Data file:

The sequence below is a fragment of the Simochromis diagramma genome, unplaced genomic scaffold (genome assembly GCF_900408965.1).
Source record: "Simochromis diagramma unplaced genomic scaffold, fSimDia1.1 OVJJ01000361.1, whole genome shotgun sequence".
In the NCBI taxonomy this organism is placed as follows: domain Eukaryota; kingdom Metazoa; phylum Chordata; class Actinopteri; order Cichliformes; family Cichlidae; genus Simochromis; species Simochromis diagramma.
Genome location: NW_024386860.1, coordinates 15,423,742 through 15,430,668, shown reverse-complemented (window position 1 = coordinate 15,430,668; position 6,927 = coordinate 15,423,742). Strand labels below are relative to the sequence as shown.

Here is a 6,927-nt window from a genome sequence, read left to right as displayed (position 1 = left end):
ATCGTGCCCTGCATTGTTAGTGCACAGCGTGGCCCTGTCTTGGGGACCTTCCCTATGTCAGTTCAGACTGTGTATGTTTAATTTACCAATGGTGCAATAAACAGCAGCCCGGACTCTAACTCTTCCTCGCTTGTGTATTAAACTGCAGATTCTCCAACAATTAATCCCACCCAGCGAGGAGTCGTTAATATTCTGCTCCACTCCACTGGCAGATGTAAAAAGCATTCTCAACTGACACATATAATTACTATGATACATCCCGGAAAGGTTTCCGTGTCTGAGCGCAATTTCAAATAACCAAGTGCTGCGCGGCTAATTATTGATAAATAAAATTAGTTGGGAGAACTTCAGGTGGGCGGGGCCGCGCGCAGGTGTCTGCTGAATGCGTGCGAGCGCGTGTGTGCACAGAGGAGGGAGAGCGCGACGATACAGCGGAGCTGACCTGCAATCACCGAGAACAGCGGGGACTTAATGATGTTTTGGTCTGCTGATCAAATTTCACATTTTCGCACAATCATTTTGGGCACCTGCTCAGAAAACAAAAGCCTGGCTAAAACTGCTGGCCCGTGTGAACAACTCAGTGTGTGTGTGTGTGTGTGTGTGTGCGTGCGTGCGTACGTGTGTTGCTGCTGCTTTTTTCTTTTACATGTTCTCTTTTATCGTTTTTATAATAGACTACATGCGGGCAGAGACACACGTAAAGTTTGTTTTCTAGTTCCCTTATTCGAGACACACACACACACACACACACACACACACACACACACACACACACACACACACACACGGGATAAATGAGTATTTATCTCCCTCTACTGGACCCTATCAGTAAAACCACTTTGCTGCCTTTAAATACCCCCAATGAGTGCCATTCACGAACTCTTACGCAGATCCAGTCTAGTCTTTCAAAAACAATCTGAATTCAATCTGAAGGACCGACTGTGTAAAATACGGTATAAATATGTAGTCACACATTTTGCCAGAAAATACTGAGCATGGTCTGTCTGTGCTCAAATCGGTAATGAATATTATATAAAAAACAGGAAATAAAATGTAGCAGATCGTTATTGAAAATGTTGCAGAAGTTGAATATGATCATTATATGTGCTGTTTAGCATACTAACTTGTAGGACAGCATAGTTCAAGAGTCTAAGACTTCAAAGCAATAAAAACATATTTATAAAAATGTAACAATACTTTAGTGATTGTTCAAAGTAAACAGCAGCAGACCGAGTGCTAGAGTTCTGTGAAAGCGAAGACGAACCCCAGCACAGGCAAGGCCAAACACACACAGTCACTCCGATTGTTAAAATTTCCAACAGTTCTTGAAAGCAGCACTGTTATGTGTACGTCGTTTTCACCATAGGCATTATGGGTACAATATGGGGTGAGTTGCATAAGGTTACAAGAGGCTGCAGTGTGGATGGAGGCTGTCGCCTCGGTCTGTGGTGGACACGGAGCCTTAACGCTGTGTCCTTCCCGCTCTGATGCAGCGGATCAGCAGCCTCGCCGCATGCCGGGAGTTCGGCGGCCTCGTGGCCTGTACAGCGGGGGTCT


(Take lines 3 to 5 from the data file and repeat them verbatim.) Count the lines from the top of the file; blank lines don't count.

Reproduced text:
In the NCBI taxonomy this organism is placed as follows: domain Eukaryota; kingdom Metazoa; phylum Chordata; class Actinopteri; order Cichliformes; family Cichlidae; genus Simochromis; species Simochromis diagramma.
Genome location: NW_024386860.1, coordinates 15,423,742 through 15,430,668, shown reverse-complemented (window position 1 = coordinate 15,430,668; position 6,927 = coordinate 15,423,742). Strand labels below are relative to the sequence as shown.

Here is a 6,927-nt window from a genome sequence, read left to right as displayed (position 1 = left end):